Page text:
A babbling, senseless tome upheld by “literary luminaries” who fear being cast into the tasteless bourgeois darkness for dissent? Yes, that’s the gist.

I discovered that the novel was not what I though it would be.

Joyce is an aesthetic bother of Marcel Duchamp (known for The Fountain, a urinal, now a museum piece) and John Cage (the composer of pieces for prepared piano, where the piano’s strings are mangled with trash.

Two positive things I can say about James Joyce is that he has a great sounding name and he gives wonderful titles to his works.

Ask yourself – are you going to enjoy a book that neccesitates your literature teacher lie next to you and explain its ‘sophistication’ to you ?

It’s the worst book which has ever been written.

Unless you really hate yourself, do not attempt to read this book.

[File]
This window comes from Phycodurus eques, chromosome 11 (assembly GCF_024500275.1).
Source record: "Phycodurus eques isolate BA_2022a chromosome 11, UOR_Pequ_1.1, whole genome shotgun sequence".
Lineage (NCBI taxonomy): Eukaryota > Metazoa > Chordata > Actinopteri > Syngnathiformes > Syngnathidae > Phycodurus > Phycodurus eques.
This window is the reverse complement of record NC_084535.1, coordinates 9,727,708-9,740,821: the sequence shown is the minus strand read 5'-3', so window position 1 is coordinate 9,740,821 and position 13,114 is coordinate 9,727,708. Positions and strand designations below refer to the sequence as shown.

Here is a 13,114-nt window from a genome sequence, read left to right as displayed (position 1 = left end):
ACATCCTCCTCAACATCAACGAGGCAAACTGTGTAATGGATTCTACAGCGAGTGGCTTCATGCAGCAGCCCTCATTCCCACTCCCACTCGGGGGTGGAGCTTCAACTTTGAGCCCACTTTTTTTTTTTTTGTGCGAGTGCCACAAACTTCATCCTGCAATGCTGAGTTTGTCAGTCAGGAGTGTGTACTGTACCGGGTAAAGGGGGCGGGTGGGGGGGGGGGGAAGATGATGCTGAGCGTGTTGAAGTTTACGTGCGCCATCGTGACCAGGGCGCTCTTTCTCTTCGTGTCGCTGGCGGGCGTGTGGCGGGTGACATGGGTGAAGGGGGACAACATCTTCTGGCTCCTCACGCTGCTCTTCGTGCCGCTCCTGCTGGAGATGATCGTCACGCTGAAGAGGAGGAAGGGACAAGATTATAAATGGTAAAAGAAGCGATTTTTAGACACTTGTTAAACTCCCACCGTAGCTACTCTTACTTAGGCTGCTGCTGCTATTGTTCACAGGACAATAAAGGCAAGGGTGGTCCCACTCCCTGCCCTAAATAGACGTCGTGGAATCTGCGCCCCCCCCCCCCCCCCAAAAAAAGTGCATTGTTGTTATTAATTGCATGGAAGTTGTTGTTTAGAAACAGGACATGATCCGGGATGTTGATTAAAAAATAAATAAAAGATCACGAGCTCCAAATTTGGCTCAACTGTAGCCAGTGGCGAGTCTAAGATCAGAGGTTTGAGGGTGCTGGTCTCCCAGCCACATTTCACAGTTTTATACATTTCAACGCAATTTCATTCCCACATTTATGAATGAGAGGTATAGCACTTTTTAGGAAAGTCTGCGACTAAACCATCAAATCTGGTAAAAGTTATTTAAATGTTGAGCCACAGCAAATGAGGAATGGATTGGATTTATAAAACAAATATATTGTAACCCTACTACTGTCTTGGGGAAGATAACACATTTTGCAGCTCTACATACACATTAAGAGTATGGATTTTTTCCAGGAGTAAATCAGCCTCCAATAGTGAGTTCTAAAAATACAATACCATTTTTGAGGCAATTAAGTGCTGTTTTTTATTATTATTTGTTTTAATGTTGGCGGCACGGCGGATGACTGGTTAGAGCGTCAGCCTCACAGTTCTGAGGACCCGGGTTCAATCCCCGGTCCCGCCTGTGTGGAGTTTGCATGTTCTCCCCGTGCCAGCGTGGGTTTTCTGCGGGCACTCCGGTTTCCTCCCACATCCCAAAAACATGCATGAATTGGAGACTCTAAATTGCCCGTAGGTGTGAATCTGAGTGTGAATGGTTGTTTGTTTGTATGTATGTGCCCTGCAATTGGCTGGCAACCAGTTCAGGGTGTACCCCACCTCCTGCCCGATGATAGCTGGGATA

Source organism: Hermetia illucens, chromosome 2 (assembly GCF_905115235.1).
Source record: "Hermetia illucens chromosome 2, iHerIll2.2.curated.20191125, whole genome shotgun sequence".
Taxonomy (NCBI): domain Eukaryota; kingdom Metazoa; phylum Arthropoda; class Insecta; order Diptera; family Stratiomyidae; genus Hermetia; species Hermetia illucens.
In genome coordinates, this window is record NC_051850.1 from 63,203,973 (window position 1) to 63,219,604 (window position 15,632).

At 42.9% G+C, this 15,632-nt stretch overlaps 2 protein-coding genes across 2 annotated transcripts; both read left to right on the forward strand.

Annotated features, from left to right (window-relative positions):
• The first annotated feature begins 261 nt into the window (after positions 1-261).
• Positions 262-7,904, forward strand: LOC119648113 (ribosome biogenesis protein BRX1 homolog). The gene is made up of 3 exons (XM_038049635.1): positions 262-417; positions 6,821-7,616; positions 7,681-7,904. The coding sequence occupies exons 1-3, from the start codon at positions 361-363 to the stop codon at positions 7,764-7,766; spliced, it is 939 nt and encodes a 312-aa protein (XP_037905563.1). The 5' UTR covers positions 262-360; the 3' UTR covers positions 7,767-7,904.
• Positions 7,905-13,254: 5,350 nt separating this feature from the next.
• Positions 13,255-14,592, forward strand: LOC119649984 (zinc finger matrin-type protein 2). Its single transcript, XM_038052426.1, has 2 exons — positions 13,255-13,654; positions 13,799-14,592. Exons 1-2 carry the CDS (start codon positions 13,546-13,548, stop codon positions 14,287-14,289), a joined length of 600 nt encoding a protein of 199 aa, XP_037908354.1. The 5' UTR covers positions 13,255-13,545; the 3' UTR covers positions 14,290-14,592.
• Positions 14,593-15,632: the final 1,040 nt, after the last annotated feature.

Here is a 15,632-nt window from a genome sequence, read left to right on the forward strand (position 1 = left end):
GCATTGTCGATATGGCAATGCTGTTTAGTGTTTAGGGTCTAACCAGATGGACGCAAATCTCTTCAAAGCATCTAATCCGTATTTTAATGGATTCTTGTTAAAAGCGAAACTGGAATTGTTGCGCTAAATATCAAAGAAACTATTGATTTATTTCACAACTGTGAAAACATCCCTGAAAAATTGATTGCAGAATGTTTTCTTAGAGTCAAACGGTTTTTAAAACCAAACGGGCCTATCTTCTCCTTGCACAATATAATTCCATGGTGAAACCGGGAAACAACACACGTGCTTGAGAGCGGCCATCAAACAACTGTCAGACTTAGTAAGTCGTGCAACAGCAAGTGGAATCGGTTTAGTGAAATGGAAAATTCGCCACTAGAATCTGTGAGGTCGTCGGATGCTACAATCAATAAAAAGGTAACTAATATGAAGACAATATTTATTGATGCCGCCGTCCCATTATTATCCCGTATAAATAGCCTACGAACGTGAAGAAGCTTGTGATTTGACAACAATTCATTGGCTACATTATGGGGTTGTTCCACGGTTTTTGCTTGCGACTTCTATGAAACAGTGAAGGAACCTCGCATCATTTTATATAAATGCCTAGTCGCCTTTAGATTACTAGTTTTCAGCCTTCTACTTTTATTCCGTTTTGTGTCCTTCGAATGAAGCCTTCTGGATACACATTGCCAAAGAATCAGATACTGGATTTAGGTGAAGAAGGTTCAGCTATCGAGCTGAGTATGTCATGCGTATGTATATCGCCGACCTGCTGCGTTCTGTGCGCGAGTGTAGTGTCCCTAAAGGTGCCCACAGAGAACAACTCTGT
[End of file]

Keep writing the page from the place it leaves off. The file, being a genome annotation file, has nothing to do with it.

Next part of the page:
The truth is this book stinks. For one thing it is vulgar, which, I hate to disappoint anyone, requires no talent at all. This is a talent any six year-old boy possesses.

The book is not so good, it is boring, it is a colection of words and a continuous experimentation of styles that, unhappily, do not mean anything to the meaning of the story; that is, the book’s language is snobbish and useless. Those who say that “love” such a writing are to be thought about as non-readers or as victims of a literary abnormality.

…the single most destructive piece of Literature ever written…

I’m all for challenging reads, but not for gibberish which academics persist in labeling erudition.

This book is extremely dull!!! My book club decided to read this book after one of the members visited the James Joyce tower in Ireland, which the author supposedly wrote part of the book in.

Ulysses is a failed novel because Joyce was a bad writer (shown by his other works).

In conclusion, Don’t read the book. Burn it hard. Do not let your children read the book—it will mutilate their brain cells.